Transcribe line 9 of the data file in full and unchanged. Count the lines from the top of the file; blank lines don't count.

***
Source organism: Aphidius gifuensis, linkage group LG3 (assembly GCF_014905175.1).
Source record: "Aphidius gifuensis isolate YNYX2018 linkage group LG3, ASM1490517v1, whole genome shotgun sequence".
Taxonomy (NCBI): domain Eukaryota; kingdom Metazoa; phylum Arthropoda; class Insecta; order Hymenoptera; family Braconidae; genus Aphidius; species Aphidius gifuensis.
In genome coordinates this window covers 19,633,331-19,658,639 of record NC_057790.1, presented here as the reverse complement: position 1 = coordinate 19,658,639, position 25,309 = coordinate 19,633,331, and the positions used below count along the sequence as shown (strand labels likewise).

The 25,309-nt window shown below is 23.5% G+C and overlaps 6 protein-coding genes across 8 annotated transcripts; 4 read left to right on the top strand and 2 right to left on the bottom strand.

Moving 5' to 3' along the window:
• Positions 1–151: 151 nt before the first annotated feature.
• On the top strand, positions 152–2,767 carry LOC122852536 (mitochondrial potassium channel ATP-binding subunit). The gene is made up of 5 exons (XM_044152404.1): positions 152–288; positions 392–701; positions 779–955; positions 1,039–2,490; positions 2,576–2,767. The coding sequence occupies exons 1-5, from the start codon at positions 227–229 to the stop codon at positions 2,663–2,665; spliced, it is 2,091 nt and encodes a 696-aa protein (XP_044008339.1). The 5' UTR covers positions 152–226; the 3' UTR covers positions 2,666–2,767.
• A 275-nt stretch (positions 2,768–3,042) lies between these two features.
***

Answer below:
• A 275-nt stretch (positions 2,768–3,042) lies between these two features.